Important

React use Object.is for comparison between old and new state values: it's similar to the strict equality operator === with some differences.

This last bit is essential to know as it's a mistake that I found from time to time in the code that I reviewed. I teach to use functional programming to mutate the state to avoid these bugs:

  • Prefer destructuring and spread operators for arrays and objects ;
  • Never use in-place methods or mutating expressions (like array.push, array.splice, etc.) because non-primitive values are reference values.
Example

Consider the following code:

typescript
type MyItem = { title: string };
export function MyComponent() {
const [items, setItems] = React.useState<MyItem[]>([]);
return (
<>
{items.map((x) => x.title).join(", ")}
<button
onClick={() => {
items.push({ title: `Title ${items.length}` });
setItems(items);
}}
>
Add item
</button>
</>
);
}

If you click the Add item button, no re-render will be triggered: the items.push method mutates the items array in place.

The reference to the value stays the same while the value has changed in memory. It's better to use functional expressions like:

typescript
setItems(items => {
const newItem = { title: `Title ${items.length}` };
setItems(items => [...items, newItem]);
}

The same goes for object values and all non-primitive values.

State values

We can use everything as state value: primitive values (nullish values, booleans, number, string) and reference values (arrays, objects).

Functional expressions

I repeat it but it's crucial: use functional expressions (destructuring, spread operator, etc.) to update the state. If you don't create a new reference, React will not trigger a re-render.

Function as state value

In some exotic use cases, you may want to store functions as state values. In this case, do not forget to set the new value using the functional update version. If you don't, React will call your function will the previous state value:

typescript
// Use
setHandler(() => myNewHandler);
// NOT (React will call myNewHandler with the previous value)
setHandler(myNewHandler);

Intermediate 🏅

Typing useState with TypeScript

Most of the time, type inference will do the job: you will not need to type the state explicitly.

Sometimes, you may need to use generics to type the state explicitly, for instance, when using null values: useState<UserDetails | null>(null).

Setter is asynchronous

The state value is set asynchronously in React when using the setter, which means that the state is only changed when the component is re-rendered by React. It's a mechanism that allows the earlier stated bail out of updates.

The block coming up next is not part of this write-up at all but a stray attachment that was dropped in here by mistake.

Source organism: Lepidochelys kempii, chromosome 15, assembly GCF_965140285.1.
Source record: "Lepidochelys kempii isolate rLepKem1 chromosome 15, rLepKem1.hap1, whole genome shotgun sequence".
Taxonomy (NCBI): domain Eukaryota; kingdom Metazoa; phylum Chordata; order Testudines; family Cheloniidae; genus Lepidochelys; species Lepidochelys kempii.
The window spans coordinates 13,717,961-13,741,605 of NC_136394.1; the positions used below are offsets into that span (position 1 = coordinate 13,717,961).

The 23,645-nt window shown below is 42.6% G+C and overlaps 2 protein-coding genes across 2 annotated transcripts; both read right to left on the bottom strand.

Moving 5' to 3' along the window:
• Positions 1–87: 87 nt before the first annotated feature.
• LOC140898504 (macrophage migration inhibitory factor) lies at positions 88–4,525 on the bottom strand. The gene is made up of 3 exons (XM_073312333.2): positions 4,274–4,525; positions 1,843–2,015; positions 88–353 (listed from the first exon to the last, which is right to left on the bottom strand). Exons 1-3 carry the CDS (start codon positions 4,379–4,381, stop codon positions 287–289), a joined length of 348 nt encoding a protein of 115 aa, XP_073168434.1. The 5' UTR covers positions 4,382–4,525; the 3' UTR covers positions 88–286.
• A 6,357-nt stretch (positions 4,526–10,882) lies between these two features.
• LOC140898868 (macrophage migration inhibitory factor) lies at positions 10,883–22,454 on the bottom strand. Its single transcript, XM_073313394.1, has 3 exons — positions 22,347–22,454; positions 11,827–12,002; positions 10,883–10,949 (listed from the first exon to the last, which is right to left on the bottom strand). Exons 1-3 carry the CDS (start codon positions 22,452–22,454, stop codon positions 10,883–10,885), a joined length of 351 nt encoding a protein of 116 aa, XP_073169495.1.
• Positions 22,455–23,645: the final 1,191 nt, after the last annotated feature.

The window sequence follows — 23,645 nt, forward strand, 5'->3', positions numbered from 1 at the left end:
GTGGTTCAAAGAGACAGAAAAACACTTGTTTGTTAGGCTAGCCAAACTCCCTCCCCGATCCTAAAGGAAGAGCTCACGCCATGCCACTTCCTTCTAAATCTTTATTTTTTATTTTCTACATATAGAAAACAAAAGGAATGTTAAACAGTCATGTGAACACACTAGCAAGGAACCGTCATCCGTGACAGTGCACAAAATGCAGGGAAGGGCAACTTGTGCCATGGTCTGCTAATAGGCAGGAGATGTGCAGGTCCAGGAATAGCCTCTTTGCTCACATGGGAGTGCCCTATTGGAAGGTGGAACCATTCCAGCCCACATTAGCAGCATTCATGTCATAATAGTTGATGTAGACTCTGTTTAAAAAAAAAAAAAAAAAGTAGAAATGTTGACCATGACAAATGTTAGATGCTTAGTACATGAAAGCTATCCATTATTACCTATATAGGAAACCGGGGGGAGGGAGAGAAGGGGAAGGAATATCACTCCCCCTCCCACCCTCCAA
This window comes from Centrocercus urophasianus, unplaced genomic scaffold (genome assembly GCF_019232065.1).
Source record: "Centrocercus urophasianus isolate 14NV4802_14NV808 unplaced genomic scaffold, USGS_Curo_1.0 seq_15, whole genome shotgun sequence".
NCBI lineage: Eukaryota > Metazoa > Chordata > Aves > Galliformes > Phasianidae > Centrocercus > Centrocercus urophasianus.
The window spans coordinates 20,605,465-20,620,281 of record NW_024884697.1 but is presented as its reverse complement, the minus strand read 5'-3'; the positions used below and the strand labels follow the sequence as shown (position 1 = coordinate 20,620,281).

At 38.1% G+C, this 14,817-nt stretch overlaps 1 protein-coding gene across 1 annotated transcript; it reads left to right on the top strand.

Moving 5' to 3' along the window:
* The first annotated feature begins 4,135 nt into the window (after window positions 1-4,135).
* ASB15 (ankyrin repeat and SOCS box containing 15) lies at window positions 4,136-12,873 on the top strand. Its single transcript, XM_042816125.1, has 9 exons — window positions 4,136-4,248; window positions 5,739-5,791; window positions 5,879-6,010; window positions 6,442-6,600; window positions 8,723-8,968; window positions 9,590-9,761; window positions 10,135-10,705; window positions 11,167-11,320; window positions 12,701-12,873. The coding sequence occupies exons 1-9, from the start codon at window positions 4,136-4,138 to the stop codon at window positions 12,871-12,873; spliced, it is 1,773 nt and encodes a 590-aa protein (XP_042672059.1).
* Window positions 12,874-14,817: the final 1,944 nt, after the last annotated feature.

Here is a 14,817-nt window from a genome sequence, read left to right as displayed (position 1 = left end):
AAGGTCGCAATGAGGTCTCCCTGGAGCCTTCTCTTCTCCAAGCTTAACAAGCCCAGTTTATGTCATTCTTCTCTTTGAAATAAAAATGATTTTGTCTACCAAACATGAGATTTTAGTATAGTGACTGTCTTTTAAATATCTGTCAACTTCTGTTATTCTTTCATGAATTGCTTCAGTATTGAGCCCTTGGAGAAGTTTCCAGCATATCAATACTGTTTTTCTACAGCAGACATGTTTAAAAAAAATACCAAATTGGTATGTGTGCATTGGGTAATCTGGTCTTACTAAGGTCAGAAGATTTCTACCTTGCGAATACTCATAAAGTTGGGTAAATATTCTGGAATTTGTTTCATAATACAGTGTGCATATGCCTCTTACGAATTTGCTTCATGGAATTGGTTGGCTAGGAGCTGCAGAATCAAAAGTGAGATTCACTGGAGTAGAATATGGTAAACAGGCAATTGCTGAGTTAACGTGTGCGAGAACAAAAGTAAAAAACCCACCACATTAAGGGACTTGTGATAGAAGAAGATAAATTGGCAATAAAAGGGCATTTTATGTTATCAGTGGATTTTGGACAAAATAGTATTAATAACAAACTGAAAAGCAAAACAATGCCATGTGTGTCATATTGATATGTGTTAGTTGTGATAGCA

In other words, when you call the setter, the code is not executed synchronously. To React to state changes, you must use React.useEffect.

Setter stability

The setter (second element returned by React.useState) is stable between re-renders: the function setState (setCount in our first example) is a reference to the same function during all re-renders. It's safe to omit it from the hooks dependency list (useEffect, useCallback, useMemo...).

It's why react-hooks/exhaustive-deps eslint rule lets you omit the setter from deps list.

Advanced 🏆

Batched updates ⚛️

React useState official doc and the React v18 upgrade guide explain this feature.

It's a performance feature: React groups multiple state updates into a single re-render for better performance.

Before v18, React batches state updates from React event handlers only (for instance, multiple state updates triggered from the same onClick handler).

From v18 and using createRoot, React batches all updates. It includes state updates from timeouts, promises, and native event handlers.

Note

React keeps things consistent: it only batches state updates from different user-initiated events.

On the contrary, state updates from the same user-event (for instance, when clicking a button twice) are treated separately.

You may want to consider this if a state change triggers a network call or some compute-intensive code.

React v18 Transitions: urgent vs non-urgent state updates

Starting from v18, React introduces the concept of Transitions (see React v18.0 – React Blog): using the startTransition function or the React.useTransition hook, you may declare some state updates as non-urgent vs. urgent updates like user-triggered state updates (click on a button, text input, etc.).

You can check this article Don't Stop Me Now: How to Use React useTransition() hook for an example about it.